- Crackdowns on protesters in Guinea have resulted in over 90 deaths
- President Alpha Conde is seeking a third presidential term.
- Security Minister Albert Damantang Camara dismissed the death tally.
Over 90 people have been killed in a crackdown on protests against Guinea's President Alpha Conde's bid to seek a controversial third term in elections next week, a leading opposition group said on Monday.
The 82-year-old is bidding for re-election on 18 October, after pushing through a new constitution in March that critics say was designed to sidestep a two-term limit in the West African country.
Opposition to a third Conde term brought tens of thousands of Guineans to the streets from mid-October 2019.
The protests often turned violent, however, and dozens were killed. The constitutional referendum in March was also marred by violence.
On Monday, the anti-Conde coalition FNDC published a tally of 92 protesters killed since mid-October.
Some 45 of those protesters were shot dead, the National Front for the Defence of the Constitution (FNDC) said, and eight remain unidentified.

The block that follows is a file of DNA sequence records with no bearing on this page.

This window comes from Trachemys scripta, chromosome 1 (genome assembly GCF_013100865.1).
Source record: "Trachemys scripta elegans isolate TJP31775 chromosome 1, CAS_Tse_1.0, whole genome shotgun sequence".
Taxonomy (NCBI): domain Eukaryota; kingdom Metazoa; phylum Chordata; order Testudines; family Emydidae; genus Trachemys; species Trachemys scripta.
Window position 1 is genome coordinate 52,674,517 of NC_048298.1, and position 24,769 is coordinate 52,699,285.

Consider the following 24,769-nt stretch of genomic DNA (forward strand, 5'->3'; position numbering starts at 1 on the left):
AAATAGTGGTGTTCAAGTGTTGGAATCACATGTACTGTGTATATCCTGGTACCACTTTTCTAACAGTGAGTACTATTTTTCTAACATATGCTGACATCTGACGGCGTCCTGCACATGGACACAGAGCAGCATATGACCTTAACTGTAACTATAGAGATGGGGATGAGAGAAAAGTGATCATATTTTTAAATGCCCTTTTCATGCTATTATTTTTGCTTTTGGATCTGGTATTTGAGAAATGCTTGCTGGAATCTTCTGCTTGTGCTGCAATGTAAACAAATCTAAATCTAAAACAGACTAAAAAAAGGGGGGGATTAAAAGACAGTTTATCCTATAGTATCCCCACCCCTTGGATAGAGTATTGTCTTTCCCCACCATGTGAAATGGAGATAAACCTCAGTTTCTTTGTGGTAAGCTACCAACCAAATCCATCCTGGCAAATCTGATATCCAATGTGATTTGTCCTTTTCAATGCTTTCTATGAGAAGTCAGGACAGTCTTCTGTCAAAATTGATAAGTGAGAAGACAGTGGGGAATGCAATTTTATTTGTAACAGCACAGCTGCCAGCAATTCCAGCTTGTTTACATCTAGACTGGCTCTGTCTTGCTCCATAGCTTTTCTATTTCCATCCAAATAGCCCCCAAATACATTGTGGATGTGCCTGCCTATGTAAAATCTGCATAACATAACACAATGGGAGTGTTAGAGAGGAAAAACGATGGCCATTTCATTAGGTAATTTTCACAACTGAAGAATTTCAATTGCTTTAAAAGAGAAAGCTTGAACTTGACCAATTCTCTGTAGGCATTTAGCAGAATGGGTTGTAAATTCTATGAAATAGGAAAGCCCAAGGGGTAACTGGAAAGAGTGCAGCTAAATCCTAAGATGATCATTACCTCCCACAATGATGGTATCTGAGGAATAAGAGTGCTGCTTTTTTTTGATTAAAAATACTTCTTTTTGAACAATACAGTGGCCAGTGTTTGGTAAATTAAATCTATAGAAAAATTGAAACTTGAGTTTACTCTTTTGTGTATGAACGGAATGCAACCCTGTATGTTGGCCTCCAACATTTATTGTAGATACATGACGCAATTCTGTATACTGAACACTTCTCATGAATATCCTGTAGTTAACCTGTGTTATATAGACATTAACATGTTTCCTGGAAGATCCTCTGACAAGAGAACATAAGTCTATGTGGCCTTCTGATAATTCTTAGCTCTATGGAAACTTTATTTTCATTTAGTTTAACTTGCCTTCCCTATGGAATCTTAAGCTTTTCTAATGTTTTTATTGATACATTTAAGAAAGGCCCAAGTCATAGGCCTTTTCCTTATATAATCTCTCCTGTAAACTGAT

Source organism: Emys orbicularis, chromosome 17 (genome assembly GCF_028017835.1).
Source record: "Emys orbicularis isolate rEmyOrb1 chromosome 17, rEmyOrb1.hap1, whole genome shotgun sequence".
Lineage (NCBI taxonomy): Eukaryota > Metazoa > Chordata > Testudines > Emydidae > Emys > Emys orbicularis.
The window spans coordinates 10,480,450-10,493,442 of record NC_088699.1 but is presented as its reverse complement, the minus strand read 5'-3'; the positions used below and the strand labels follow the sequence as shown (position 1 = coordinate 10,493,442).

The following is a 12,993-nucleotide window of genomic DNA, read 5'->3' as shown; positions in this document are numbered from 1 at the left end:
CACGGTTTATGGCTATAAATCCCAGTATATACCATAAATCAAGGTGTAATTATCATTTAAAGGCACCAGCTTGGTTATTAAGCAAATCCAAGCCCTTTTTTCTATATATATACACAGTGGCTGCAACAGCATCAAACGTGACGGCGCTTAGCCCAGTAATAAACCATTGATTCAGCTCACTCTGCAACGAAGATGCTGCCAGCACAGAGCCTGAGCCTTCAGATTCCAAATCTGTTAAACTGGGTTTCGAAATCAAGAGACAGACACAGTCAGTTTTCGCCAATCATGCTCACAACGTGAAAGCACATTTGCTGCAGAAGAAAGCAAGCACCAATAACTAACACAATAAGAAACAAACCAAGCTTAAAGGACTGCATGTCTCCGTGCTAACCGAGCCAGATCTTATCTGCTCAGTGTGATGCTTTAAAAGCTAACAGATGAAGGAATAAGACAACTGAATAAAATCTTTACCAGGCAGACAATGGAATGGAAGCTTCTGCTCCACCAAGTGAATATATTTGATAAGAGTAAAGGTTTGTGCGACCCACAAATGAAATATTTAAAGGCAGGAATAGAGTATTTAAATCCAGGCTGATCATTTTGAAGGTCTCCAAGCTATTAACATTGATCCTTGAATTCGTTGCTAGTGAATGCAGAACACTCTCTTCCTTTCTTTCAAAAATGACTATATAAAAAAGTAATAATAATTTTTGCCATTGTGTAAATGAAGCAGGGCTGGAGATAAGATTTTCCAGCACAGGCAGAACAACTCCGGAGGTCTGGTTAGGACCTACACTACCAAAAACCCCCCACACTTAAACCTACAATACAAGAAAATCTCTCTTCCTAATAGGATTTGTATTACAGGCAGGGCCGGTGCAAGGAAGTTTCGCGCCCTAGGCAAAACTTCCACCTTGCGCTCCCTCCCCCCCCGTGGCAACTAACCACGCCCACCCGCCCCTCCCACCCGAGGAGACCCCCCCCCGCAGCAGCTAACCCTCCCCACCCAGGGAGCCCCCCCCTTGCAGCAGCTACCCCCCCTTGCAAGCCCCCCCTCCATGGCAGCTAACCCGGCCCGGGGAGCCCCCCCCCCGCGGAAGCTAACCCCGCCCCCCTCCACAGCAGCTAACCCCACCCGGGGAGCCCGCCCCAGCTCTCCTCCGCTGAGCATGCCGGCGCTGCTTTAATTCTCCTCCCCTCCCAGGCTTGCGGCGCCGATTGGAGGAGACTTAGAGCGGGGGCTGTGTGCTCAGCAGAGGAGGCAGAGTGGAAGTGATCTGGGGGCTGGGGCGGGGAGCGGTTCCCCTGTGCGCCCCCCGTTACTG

Guinea's Security Minister Albert Damantang Camara dismissed the FNDC tally, however, saying that he refused to submit to a politically motivated "macabre accounting".
"There have been violent deaths, which we regret, and we are working to ensure that this does not happen again, but it would be very surprising if there were 92 of them," he said.
The minister admitted that political clashes may be responsible for 42 deaths, but said there was not enough evidence to attribute them to security forces.
Rights groups accuse Conde - who is a former opposition figure himself - of drifting into authoritarianism.
Amnesty International, in a report published on 1 October, blamed Guinean security forces for killing at least 50 protesters and urged the government to hold the perpetrators accountable.
Did you know you can comment on this article? Subscribe to News24 and add your voice to the conversation.